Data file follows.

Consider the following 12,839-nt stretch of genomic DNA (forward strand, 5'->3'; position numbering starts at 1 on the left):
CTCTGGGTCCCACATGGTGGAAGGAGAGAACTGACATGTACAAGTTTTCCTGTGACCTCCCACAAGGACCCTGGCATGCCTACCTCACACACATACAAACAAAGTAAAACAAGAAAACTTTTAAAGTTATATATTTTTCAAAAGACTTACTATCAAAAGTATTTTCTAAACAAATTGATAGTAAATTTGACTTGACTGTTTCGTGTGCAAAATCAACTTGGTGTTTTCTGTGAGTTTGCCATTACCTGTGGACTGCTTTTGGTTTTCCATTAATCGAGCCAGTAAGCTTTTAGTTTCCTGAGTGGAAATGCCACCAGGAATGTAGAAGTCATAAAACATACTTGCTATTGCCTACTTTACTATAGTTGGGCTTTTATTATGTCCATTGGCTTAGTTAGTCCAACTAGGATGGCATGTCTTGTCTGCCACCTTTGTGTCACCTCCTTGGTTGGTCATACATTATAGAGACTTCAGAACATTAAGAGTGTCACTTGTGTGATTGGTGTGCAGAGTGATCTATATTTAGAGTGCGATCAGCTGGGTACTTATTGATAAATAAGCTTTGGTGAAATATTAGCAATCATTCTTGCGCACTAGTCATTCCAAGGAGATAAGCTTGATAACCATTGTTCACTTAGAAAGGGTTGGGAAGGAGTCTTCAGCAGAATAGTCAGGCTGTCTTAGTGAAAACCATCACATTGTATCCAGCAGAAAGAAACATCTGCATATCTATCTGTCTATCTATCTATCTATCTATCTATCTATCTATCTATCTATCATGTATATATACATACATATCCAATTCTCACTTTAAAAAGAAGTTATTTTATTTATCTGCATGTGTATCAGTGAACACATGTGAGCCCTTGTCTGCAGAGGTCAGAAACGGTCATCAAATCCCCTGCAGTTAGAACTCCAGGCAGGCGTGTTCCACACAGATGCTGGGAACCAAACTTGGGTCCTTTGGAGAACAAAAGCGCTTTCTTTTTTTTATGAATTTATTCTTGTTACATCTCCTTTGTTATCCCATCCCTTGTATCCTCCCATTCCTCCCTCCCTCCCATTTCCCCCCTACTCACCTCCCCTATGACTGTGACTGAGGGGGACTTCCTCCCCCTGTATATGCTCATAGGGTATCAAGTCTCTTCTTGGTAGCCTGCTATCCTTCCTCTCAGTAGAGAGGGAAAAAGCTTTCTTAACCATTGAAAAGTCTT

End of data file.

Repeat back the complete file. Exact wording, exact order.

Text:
Consider the following 12,839-nt stretch of genomic DNA (forward strand, 5'->3'; position numbering starts at 1 on the left):
CTCTGGGTCCCACATGGTGGAAGGAGAGAACTGACATGTACAAGTTTTCCTGTGACCTCCCACAAGGACCCTGGCATGCCTACCTCACACACATACAAACAAAGTAAAACAAGAAAACTTTTAAAGTTATATATTTTTCAAAAGACTTACTATCAAAAGTATTTTCTAAACAAATTGATAGTAAATTTGACTTGACTGTTTCGTGTGCAAAATCAACTTGGTGTTTTCTGTGAGTTTGCCATTACCTGTGGACTGCTTTTGGTTTTCCATTAATCGAGCCAGTAAGCTTTTAGTTTCCTGAGTGGAAATGCCACCAGGAATGTAGAAGTCATAAAACATACTTGCTATTGCCTACTTTACTATAGTTGGGCTTTTATTATGTCCATTGGCTTAGTTAGTCCAACTAGGATGGCATGTCTTGTCTGCCACCTTTGTGTCACCTCCTTGGTTGGTCATACATTATAGAGACTTCAGAACATTAAGAGTGTCACTTGTGTGATTGGTGTGCAGAGTGATCTATATTTAGAGTGCGATCAGCTGGGTACTTATTGATAAATAAGCTTTGGTGAAATATTAGCAATCATTCTTGCGCACTAGTCATTCCAAGGAGATAAGCTTGATAACCATTGTTCACTTAGAAAGGGTTGGGAAGGAGTCTTCAGCAGAATAGTCAGGCTGTCTTAGTGAAAACCATCACATTGTATCCAGCAGAAAGAAACATCTGCATATCTATCTGTCTATCTATCTATCTATCTATCTATCTATCTATCTATCTATCATGTATATATACATACATATCCAATTCTCACTTTAAAAAGAAGTTATTTTATTTATCTGCATGTGTATCAGTGAACACATGTGAGCCCTTGTCTGCAGAGGTCAGAAACGGTCATCAAATCCCCTGCAGTTAGAACTCCAGGCAGGCGTGTTCCACACAGATGCTGGGAACCAAACTTGGGTCCTTTGGAGAACAAAAGCGCTTTCTTTTTTTTATGAATTTATTCTTGTTACATCTCCTTTGTTATCCCATCCCTTGTATCCTCCCATTCCTCCCTCCCTCCCATTTCCCCCCTACTCACCTCCCCTATGACTGTGACTGAGGGGGACTTCCTCCCCCTGTATATGCTCATAGGGTATCAAGTCTCTTCTTGGTAGCCTGCTATCCTTCCTCTCAGTAGAGAGGGAAAAAGCTTTCTTAACCATTGAAAAGTCTT